When the total molar amount of the (a) first structural unit, the (b) second structural unit, and the (c) third structural unit that are contained in the (A) specific fluorine-based graft polymer is assumed to be 100% by mole, the molar ratio of the (a) first structural unit is preferably 20% by mole or more and 95% by mole or less, more preferably 40% by mole or more and 90% by mole or less. The molar ratio of the (c) third structural unit is preferably 1% by mole or more and 30% by mole or less, more preferably 2% by mole or more and 20% by mole or less.

When the (A) specific fluorine-based graft polymer includes the structural unit represented by general formula (1), the structural unit represented by general formula (2), and the structural unit represented by general formula (3), the content of the structural unit represented by general formula (1) is preferably 20% by mole or more and 95% by mole or less, more preferably 40% by mole or more and 90% by mole or less relative to the total number of moles of the structural unit represented by general formula (1), the structural unit represented by general formula (2), and the structural unit represented by general formula (3). The content of the structural unit represented by general formula (3) is preferably 1% by mole or more and 30% by mole or less, more preferably 2% by mole or more and 20% by mole or less relative to the total number of moles of the structural unit represented by general formula (1), the structural unit represented by general formula (2), and the structural unit represented by general formula (3).

When the (A) specific fluorine-based graft polymer further includes another structural unit in addition to the (a) first structural unit, the (b) second structural unit, and the (c) third structural unit, the molar ratio of the other structural unit is preferably 30% by mole or less, more preferably 15% by mole or less where the total molar amount of the (a) first structural unit, the (b) second structural unit, the (c) third structural unit, and the other structural unit is assumed to be 100% by mole.

When the (A) specific fluorine-based graft polymer includes the structural unit represented by general formula (1), the structural unit represented by general formula (2), the structural unit represented by general formula (3), and the structural unit represented by general formula (4), which is another structural unit, the content of the structural unit represented by general formula (4) is preferably 30% by mole or less, more preferably 15% by mole or less relative to the total number of moles of the structural unit represented by general formula (1), the structural unit represented by general formula (2), the structural unit represented by general formula (3), and the structural unit represented by general formula (4).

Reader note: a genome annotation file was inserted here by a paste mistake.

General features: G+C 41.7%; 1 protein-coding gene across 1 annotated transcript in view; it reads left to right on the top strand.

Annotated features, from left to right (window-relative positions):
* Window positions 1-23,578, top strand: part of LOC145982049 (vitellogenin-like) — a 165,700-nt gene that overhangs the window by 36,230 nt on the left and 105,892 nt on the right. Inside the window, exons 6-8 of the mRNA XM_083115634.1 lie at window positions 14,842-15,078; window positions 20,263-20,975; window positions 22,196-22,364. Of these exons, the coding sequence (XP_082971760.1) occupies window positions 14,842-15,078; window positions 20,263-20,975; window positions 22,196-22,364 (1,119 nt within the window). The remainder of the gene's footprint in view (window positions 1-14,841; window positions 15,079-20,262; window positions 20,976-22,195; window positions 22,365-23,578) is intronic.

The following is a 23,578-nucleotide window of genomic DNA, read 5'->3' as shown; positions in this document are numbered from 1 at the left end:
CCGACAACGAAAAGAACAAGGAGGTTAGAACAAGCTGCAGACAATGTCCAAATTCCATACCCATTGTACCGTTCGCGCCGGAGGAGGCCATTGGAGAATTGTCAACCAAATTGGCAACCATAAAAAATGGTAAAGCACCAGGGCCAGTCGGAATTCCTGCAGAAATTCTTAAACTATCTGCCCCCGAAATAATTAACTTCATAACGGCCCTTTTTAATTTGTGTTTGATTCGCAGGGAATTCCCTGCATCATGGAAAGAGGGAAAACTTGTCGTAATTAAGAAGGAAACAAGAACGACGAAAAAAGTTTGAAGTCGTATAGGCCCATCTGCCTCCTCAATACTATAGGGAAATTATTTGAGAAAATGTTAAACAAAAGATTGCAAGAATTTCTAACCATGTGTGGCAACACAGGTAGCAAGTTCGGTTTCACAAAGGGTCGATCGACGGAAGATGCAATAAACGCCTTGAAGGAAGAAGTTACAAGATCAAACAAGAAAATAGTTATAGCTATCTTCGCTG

Properties and Specific Examples of Specific Fluorine-Based Graft Polymer

The acid value of the (A) specific fluorine-based graft polymer is preferably 0.1 mgKOH/g or more and 50 mgKOH/g or less, more preferably 0.2 mgKOH/g or more and 30 mgKOH/g or less, most preferably 0.3 mgKOH/g or more and 20 mgKOH/g or less. When the acid value of the (A) specific fluorine-based graft polymer is within the above range, the effect of decreasing the absolute value of the photoreceptor potential after exposure is easily obtained compared with the case where the acid value is lower than the above range. When the acid value of the (A) specific fluorine-based graft polymer is within the above range, a difficulty of charging due to an excessively low resistance of the surface layer of the photoreceptor is unlikely to occur, and the occurrence of the dark decay of the potential after charging is suppressed compared with the case where the acid value is higher than the above range.

The weight-average molecular weight Mw and the number-average molecular weight Mn of the (A) specific fluorine-based graft polymer refer to values in terms of polystyrene as measured by gel permeation chromatography.

The weight-average molecular weight Mw of the (A) specific fluorine-based graft polymer is preferably 40,000 or more and 400,000 or less, more preferably 50,000 or more and 300,000 or less. A polydispersity index represented by Mw/Mn is preferably 1 or more and 8 or less, more preferably 1 or more and 6 or less.